Film Recommendation / Blade Runner: 2049 (2017)
‘Blade Runner:2049,’ is perfect.
It’s got everything I’ve been writing about. Whether that’s due to the nature of film storytelling, an inherent quality of human narrative, or my own knack for blending synchronicity and purpose, I cannot say.
Each of the elements I’ve mentioned, these ‘touchstones,’ work together in translating my own thoughts on the nature and value of sentience as explored in BR:2049.
Sentience is a cold word when used to describe humanity. It’s broad. It’s not coloured by feeling, or warmed by memory. It is sentience at the root of everything human.
Seeing I don’t have the time to write much fresh for this post, I’ll excerpt part of an email I wrote a few years ago. It doesn’t approach the whole of what I’ve intended this series of posts to present, but it starts the process, if you choose to imagine what it is I am getting at here.
...BR:2049 is presenting a series of questions on the nature of sentient life. On one hand, it poses the question of whether sentience is something other than a mechanistic system of input and output. On the other, it asks whether or not there is a soul, and what it’s nature and origin might be. If we attribute the greatest of human qualities to that which we think of as the soul, we can list as among it’s components: empathy, a capacity for love, forgiveness, a sense of justice, hope, courage, and the autonomy which makes those things meaningful. All these qualities, in humans, have been viewed as proceeding from the divine in man. The characters who most readily display these qualities in BR:2049 are all Replicants, or are synthetic. They are all governed by programs and rules imposed on them. These constraints all have the effect of undermining what might otherwise be celebrated as the organic development of a soul. If sentient life exists within a rigid framework, then can the elevation of a being’s existence become exceptional? Is it possible for the result of a program to be divine?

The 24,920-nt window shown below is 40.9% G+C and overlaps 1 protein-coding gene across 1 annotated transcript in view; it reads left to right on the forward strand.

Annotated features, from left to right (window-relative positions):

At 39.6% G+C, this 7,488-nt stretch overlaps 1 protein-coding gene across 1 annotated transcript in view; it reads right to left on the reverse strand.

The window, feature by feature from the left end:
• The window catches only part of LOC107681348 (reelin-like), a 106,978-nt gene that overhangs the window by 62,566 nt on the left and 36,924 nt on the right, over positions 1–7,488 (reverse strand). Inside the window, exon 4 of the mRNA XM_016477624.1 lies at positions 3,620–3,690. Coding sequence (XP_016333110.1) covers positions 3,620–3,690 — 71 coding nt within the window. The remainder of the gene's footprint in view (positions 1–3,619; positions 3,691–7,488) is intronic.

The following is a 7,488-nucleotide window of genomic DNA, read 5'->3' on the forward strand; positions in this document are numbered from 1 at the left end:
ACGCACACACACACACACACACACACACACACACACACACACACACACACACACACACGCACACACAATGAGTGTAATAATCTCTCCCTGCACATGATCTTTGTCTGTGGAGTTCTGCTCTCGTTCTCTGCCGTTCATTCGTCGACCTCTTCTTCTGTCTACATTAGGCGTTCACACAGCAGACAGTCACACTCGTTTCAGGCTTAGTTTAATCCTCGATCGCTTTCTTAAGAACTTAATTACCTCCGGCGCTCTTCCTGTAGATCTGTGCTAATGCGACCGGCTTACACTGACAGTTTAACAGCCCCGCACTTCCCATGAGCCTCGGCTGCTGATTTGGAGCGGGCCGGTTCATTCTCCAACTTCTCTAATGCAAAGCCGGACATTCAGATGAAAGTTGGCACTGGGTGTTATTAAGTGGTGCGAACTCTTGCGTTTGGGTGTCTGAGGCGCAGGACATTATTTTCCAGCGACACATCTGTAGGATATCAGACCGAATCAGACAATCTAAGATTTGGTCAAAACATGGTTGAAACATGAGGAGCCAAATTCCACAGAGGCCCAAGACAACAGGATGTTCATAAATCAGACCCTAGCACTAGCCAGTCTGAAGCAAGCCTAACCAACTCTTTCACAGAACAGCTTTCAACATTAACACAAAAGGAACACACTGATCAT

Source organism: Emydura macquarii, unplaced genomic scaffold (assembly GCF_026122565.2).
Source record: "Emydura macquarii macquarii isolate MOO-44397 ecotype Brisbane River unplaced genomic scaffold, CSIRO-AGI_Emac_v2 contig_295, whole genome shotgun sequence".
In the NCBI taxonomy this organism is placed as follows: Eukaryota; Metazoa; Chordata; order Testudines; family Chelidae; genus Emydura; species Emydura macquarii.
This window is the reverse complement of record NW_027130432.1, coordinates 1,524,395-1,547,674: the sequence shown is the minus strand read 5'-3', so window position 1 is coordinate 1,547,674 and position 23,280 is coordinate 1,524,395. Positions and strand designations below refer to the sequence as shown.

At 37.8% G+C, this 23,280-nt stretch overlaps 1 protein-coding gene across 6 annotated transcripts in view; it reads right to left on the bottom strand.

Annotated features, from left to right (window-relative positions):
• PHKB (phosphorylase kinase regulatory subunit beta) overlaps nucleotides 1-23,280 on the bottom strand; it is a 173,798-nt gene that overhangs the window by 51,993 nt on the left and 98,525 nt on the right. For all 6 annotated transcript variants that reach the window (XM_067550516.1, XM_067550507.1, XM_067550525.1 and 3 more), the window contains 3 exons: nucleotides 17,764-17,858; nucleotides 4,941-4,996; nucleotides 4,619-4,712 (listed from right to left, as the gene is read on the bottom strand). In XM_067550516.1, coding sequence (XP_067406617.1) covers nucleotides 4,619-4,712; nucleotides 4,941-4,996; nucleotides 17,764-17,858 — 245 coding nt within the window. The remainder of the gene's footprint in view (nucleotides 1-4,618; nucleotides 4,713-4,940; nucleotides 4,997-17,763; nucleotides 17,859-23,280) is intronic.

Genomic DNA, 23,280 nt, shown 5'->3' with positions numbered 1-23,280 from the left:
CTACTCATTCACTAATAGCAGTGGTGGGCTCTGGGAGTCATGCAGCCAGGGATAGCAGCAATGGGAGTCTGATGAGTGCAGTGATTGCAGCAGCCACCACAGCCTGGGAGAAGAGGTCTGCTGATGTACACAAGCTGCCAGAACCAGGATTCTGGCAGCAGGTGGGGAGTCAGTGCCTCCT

…consider here the character of Wallace, the man-god and rebel who persists in destroying the possibility of any human divinity other than himself. I’d love to spend some time applying the term hubris to his character and contrasting it with the imagery they chose to identify him with, the machine eyes which are the…is it antithesis(?) of the VK test indicator for empathy, the pupil, the iris. Is it that his character is so completely without empathy, without humanity, that makes him so aggressively Luciferian? Or is it his reliance on the technology that has built his base of power that has made him so? Maybe one day when I’ve got the resources to brush up on my essay writing (and the use of Biblical stories in film and literature) I’ll make an analysis. Until then I’ll content myself speculating about the connection between the greater eye and vision metaphor the movie opens with and the vision, memory and dream metaphor present illuminating the character of Deckard and Rachael’s child.